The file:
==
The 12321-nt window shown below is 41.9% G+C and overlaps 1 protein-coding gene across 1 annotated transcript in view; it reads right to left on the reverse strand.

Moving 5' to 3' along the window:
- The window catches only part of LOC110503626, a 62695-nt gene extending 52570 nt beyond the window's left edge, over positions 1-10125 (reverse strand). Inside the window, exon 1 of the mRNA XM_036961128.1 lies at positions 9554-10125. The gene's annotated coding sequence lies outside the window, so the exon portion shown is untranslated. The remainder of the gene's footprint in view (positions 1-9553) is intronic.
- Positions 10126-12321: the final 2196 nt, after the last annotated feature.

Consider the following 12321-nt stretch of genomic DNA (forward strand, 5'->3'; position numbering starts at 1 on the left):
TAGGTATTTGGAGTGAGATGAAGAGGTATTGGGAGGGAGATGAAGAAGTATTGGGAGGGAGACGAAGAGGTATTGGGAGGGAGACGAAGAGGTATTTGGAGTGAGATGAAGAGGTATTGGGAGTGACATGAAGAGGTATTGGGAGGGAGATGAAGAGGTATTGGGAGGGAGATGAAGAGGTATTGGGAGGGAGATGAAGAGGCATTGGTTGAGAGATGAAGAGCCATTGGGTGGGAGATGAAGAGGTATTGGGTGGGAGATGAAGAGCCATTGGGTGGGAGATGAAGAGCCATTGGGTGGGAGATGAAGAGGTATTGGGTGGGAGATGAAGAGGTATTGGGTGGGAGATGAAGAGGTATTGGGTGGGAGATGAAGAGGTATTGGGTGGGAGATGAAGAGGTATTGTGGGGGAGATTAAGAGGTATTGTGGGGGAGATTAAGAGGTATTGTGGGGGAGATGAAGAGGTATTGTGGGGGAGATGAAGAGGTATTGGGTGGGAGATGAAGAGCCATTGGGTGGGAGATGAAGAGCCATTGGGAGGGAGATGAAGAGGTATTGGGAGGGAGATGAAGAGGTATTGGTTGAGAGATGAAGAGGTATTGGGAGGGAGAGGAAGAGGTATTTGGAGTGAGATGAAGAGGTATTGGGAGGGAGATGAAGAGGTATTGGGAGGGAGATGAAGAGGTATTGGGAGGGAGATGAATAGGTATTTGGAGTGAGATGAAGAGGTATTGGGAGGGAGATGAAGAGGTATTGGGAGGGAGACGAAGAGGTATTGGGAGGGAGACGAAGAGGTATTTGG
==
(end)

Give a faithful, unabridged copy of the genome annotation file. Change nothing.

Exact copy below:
The 12321-nt window shown below is 41.9% G+C and overlaps 1 protein-coding gene across 1 annotated transcript in view; it reads right to left on the reverse strand.

Moving 5' to 3' along the window:
- The window catches only part of LOC110503626, a 62695-nt gene extending 52570 nt beyond the window's left edge, over positions 1-10125 (reverse strand). Inside the window, exon 1 of the mRNA XM_036961128.1 lies at positions 9554-10125. The gene's annotated coding sequence lies outside the window, so the exon portion shown is untranslated. The remainder of the gene's footprint in view (positions 1-9553) is intronic.
- Positions 10126-12321: the final 2196 nt, after the last annotated feature.

Consider the following 12321-nt stretch of genomic DNA (forward strand, 5'->3'; position numbering starts at 1 on the left):
TAGGTATTTGGAGTGAGATGAAGAGGTATTGGGAGGGAGATGAAGAAGTATTGGGAGGGAGACGAAGAGGTATTGGGAGGGAGACGAAGAGGTATTTGGAGTGAGATGAAGAGGTATTGGGAGTGACATGAAGAGGTATTGGGAGGGAGATGAAGAGGTATTGGGAGGGAGATGAAGAGGTATTGGGAGGGAGATGAAGAGGCATTGGTTGAGAGATGAAGAGCCATTGGGTGGGAGATGAAGAGGTATTGGGTGGGAGATGAAGAGCCATTGGGTGGGAGATGAAGAGCCATTGGGTGGGAGATGAAGAGGTATTGGGTGGGAGATGAAGAGGTATTGGGTGGGAGATGAAGAGGTATTGGGTGGGAGATGAAGAGGTATTGGGTGGGAGATGAAGAGGTATTGTGGGGGAGATTAAGAGGTATTGTGGGGGAGATTAAGAGGTATTGTGGGGGAGATGAAGAGGTATTGTGGGGGAGATGAAGAGGTATTGGGTGGGAGATGAAGAGCCATTGGGTGGGAGATGAAGAGCCATTGGGAGGGAGATGAAGAGGTATTGGGAGGGAGATGAAGAGGTATTGGTTGAGAGATGAAGAGGTATTGGGAGGGAGAGGAAGAGGTATTTGGAGTGAGATGAAGAGGTATTGGGAGGGAGATGAAGAGGTATTGGGAGGGAGATGAAGAGGTATTGGGAGGGAGATGAATAGGTATTTGGAGTGAGATGAAGAGGTATTGGGAGGGAGATGAAGAGGTATTGGGAGGGAGACGAAGAGGTATTGGGAGGGAGACGAAGAGGTATTTGG